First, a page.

The application process can be pretty impersonal. Candidates must dredge through their fears and failings, and pour their souls into their essays. For that, they wait months to get a “yea” or “nay.” Wouldn’t it be better if applicants could pitch adcoms like on a singing competition?
Chances are, it’d go far worse according to a new skit from the CBS Follies.
FOLLIES POKE FUN AT COMPETING SCHOOLS…AND COLUMBIA TOO
The wisecracks from Uris are back. This time, they aren’t sparing anyone in the Columbia community – or beyond. Take “The Choice,” a parody of NBC’s The Voice. Here, Adam Levine, Gwen Stefani, and Pharrell Williams have been replaced by Wharton, Harvard, Yale, Dartmouth, and NYU. Like the show, the Follies judges are as dysfunctional and entertaining as the acts.
Look no further than Wharton, the lover of sociopaths and candidates with wealthy last names. When the son of a jewelry magnate hits the stage, the (fictitious) Wharton adcom purrs, “Come here, booboo. Mama loves her diamonds.” Harsh? Maybe, but Wharton gets off easy in this skit. Harvard channels Gilligan’s Island’s Thurston Howell III, with an equal air of entitlement and impotence. In contrast, Yale is portrayed as a pretentious, do-good naif who constantly jumps off script to raise consciousness (and funds). Better yet, Dartmouth is a baffling brew of Morgan Freeman’s noble delivery with Rod McKuen’s muddy metaphors.
Alas, the Follies aren’t above satirizing themselves, either. The Columbia adcom, for example, dozes off for much of the competition – leaving Yale SOM to drool over the “gay, Native American disabled veteran.” CBS even goes easy on its intracity rival – the “We’ll take anyone” NYU Stern – which (spoiler alert) walks off with the show’s celebrity applicant.
AN EVENT THAT BRINGS THE SCHOOL TOGETHER
Want to take a pulse of what’s happening at Columbia (and business schools in general)? The CBS Follies are a good place to start. Founded in the 1980s – though the club claims its lineage can be traced back to Alexander Hamilton – the CBS Follies lampoon the personalities, buzzwords, cultural mores, and experiences that make up the business school. Think of it as an anthropological odyssey that explores everything from ill-advised hookups to academic overload. Often, they do it through popular culture, with crackerjack singing and choreography that’d make Weird Al Yankovic tear up with pride.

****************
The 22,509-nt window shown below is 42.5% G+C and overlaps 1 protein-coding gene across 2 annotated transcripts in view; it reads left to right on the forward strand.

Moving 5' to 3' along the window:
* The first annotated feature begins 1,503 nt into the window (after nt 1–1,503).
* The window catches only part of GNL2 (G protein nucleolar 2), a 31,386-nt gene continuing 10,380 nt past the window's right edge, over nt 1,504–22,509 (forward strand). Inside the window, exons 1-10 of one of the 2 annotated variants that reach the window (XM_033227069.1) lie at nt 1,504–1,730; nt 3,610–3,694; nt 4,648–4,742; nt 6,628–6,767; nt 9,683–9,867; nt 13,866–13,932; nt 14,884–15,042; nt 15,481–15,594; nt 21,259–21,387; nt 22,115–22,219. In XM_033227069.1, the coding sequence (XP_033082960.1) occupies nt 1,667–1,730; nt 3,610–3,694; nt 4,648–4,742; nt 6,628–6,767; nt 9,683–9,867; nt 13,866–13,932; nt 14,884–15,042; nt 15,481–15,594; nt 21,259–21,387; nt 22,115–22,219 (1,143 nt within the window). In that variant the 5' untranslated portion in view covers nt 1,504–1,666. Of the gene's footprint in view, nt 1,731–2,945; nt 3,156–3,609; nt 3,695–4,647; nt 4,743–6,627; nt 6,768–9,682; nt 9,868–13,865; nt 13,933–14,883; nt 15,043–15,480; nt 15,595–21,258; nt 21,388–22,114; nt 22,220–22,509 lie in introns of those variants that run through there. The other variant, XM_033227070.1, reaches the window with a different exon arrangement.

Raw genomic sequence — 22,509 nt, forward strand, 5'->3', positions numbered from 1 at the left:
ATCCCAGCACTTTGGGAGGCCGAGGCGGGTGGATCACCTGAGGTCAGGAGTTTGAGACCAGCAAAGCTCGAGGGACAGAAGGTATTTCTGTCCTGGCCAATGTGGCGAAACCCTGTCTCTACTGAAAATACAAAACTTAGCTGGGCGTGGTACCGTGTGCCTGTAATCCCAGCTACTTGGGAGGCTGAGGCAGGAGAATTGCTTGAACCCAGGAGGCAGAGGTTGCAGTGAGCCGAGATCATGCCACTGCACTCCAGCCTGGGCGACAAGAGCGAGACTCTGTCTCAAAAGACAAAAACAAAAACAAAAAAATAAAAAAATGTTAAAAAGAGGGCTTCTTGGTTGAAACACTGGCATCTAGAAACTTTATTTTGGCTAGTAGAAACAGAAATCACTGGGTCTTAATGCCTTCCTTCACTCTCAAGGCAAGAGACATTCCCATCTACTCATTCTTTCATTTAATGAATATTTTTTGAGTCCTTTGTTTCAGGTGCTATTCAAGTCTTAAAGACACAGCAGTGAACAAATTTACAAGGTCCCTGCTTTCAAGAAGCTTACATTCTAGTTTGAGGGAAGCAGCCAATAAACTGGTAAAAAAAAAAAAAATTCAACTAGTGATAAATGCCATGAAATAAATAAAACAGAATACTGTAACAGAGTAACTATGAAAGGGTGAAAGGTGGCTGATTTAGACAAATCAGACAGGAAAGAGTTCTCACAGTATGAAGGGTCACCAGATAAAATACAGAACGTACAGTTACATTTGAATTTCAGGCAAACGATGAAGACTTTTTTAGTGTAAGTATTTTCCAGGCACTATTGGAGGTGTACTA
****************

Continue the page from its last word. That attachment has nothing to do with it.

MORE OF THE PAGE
Held at the end of each semester, the CBS Follies also serves as a unifying event where the community can blow off a semester’s worth of stress. The school even takes this live variety show to YouTube, with slick videos housed on the CBS Follies channel (which now includes 360 videos). In fact, the eponymous “Bitch In Business” even broke mainstream and has generated over 3.2 million views (so far).
This year’s hijinks may be the best yet, with nary a flop to be found. Think romance is dead? Not according to “NPV,” a take on Ed Sheeran’s “Shape of You,” a skit that proves that even a guy with a 660 GMAT can still find love in business school. Need a quick refresher on corporate finance? These lyrics have acronyms aplenty, not to mention catchy role reversal lines like “You’ll be my Stedman to my Oprah Winfrey.” Thinking of it as the CBS circle of life, where tutoring leads to a PFC (Potential First Coitus) that eventually produces to a baby that steals from their NPV (Net Present Value). Ah, there will always be those memories of business school, right?
I’m in love with your NPV,
And the money you’ll make in IB.
Never settling for an HP.
‘Cuz smart girls are real sexy.
THE FOLLIES TAKE ON H1B RESTRICTIONS
In business school, grades sometimes take a back seat to networking, job hunting, and traveling. Do they matter? That’s the topic of “H or P,” with H associated with high performance and P meaning just passing in CBS’ grading scale. The song is a take on “Black or White” by Michael Jackson, the Roy Moore of his generation. Call it the slacker’s anthem, where students opt for fun and frenching over accounting and analytics. At Columbia, the spirit of Ferris Buehler is alive-and-well as students take solace in the school’s grade non-disclosure policy. This message is clear: Drink up, ladies and gentleman of CBS. Employers don’t care about grades…until Darden or Booth grads start running circles around you, that is.